Encouraging Active Participant Engagement in the Evaluation of Online Conferencing
Encouraging Active Participant Engagement in theEvaluation of Online Conferencing Angela Murphy Amy Antonio Shirley Reushle
Online conferences offer convenient professional development opportunities without the travel and expense of face to face. Most conference evaluations focus on participant satisfaction and reactions and do not evaluate the learning that actually occurs (Anderson & Anderson, 2010). This study adapted the newlearning methodology (Chapman et al., 2007) to evaluate the impact of an online conference holistically and interactively.
The Follow the Sun Online Learning Futures Festival ran non-stop for 48 hours, over six shifts of eight hours each, with consecutive handovers between Australia (University of Southern Queensland), United Kingdom (Leicester University) and Canada (Athabasca University).
The aim of the conference was to bring together university staff and students from a range of disciplines across the world to share ideas and explore knowledge development. 750 participants from over 35 countries registered for the conference.
The non-stop nature of the event aimed to mirror a 24-hour digital society and the 21st century learner who wants to be engaged with other learners any time, anywhere.Image source: http://www.rgbstock.com/bigphoto/niXkXUu/World+Time+1
Objectives & Approach:1. Identify participation trends during conference sessions. Analytics2. Explore networking and interactions trends. Twitter, chat and social media3. Real-time insights into participant Real time evaluation questions perceptions and new learnings.4. Identify and track new learning and intention to action. Summative survey evaluation5. Presenter experiences and future support requirements. Presenters’ survey6. Inform the conduct of future events. Focus group with organisers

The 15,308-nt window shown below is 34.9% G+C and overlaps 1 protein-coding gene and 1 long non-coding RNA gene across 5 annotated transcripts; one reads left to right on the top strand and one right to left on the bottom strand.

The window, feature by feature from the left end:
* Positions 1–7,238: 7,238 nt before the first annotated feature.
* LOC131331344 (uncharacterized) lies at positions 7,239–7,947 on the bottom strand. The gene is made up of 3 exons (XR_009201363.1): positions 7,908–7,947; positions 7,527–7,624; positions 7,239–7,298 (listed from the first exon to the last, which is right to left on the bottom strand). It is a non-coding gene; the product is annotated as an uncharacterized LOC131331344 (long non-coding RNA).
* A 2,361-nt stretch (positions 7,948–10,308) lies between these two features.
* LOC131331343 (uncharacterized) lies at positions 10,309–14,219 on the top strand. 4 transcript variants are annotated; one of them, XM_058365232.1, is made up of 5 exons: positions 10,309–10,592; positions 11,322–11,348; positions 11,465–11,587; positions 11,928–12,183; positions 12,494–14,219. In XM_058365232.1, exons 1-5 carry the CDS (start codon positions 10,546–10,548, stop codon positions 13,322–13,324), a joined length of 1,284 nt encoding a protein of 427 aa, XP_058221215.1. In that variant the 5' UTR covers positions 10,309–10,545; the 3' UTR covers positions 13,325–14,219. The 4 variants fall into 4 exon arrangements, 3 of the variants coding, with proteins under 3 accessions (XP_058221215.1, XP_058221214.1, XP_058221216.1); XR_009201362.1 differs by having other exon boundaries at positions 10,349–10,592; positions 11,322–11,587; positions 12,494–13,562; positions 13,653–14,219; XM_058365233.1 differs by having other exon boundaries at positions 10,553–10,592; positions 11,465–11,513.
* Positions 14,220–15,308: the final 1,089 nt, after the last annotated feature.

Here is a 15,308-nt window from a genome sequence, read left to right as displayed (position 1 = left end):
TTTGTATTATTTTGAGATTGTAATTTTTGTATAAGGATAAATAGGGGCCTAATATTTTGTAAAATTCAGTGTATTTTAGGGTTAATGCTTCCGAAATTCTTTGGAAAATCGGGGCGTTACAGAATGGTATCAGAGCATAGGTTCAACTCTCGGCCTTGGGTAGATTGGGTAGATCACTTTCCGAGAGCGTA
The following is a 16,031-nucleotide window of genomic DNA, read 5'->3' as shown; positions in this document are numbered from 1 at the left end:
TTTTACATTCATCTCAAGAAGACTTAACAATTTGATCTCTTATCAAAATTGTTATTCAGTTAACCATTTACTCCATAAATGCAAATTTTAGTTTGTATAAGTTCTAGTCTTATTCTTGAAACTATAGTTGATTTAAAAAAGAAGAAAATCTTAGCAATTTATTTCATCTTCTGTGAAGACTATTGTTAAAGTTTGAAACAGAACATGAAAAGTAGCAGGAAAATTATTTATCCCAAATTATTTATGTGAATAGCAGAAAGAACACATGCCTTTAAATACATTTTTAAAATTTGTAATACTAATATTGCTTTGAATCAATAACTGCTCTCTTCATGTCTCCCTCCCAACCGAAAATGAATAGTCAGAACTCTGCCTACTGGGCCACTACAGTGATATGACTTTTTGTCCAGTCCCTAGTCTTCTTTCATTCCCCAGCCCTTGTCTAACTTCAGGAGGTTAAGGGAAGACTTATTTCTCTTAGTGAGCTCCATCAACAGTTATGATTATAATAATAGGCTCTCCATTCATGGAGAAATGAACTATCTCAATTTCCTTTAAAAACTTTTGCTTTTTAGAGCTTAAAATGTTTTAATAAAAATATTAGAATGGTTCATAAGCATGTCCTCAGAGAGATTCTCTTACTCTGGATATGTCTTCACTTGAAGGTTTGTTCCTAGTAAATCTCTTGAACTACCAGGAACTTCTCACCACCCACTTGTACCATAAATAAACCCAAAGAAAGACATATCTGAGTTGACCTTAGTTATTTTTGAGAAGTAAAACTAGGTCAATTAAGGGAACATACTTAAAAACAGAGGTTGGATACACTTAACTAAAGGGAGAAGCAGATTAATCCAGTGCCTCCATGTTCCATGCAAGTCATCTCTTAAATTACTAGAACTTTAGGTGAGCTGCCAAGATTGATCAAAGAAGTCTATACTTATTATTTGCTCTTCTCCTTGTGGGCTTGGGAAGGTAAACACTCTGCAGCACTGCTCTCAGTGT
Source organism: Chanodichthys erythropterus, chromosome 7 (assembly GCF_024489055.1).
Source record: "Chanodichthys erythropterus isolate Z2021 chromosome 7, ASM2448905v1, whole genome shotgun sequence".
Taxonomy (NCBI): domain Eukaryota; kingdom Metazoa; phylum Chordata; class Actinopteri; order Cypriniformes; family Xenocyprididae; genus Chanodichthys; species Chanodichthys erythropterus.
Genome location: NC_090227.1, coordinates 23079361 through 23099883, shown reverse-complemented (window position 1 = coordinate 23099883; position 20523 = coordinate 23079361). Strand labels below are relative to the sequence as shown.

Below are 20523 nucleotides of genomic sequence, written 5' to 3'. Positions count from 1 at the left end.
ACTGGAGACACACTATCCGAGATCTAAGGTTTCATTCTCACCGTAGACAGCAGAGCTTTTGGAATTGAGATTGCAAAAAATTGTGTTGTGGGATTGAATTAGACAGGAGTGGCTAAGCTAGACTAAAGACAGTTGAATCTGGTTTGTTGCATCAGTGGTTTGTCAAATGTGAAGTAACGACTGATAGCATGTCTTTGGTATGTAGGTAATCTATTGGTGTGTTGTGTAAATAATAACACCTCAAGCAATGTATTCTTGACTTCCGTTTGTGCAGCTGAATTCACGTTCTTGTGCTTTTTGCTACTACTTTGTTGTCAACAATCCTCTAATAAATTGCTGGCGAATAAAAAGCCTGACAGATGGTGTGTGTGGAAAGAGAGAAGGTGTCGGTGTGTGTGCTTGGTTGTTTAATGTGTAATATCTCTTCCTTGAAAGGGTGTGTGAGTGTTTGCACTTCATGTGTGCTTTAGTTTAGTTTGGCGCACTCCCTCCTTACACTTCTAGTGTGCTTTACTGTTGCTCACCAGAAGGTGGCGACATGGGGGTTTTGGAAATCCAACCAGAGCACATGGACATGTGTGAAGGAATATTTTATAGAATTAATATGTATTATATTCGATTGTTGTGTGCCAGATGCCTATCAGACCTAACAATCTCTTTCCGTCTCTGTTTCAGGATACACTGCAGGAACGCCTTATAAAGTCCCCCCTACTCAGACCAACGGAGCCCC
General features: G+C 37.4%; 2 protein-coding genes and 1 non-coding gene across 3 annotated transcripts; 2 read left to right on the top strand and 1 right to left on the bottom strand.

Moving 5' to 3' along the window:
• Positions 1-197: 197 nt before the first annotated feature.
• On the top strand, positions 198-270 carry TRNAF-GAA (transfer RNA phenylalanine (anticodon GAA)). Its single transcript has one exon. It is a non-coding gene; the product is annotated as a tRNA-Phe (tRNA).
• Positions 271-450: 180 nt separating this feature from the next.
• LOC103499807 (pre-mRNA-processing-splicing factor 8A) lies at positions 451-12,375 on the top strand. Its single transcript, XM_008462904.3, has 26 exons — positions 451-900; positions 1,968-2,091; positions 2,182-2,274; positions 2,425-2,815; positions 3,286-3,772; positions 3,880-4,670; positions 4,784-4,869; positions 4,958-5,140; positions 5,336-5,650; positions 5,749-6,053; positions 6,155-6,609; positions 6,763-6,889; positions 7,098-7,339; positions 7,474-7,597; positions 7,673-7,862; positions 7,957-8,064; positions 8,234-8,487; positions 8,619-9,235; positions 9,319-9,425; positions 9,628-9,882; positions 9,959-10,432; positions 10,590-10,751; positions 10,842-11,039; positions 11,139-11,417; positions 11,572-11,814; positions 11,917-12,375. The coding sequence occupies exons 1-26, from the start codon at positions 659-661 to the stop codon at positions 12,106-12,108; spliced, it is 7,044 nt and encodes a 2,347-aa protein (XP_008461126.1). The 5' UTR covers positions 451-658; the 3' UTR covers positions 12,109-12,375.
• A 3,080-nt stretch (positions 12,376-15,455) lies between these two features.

“Please tell us about any new learning you have experienced or any new questions that have occurred to you as a result of this conference?” (Chapman et al., 2007) Image source: http://www.soil-net.com/
Festival analytics 3% 4% 81% 6 7 9 5% 5 4 7% 3 22% Attended two sessionsMost online conferenceparticipants attend only 51% one or two sessions Attended only one session
Twitter and social media conversations Conversational Tweets that included an observation or expressed an opinion “Interesting conversation“Nominal Group Technique about the future of theSession @ #fts12. Join us!” world” Promotional Informative Tweets that pointed to Tweets that promoted an resources with an upcoming presentation accompanying link “Recordings from #fts12 now available @ http://t.co/smWYn413” Instructional #FTS12 Tweets could Tweets with a directive to perform an activity be categorised “Click latecomers link to join! into four groups http://t.co/5iTLCwN”
Real-time evaluation questions Most found that the sessions inspired ideas for dailyPlease indicate your agreement with the sessions practice that they intend tofacilitated new ideas and learning : Total Sample (n=60) action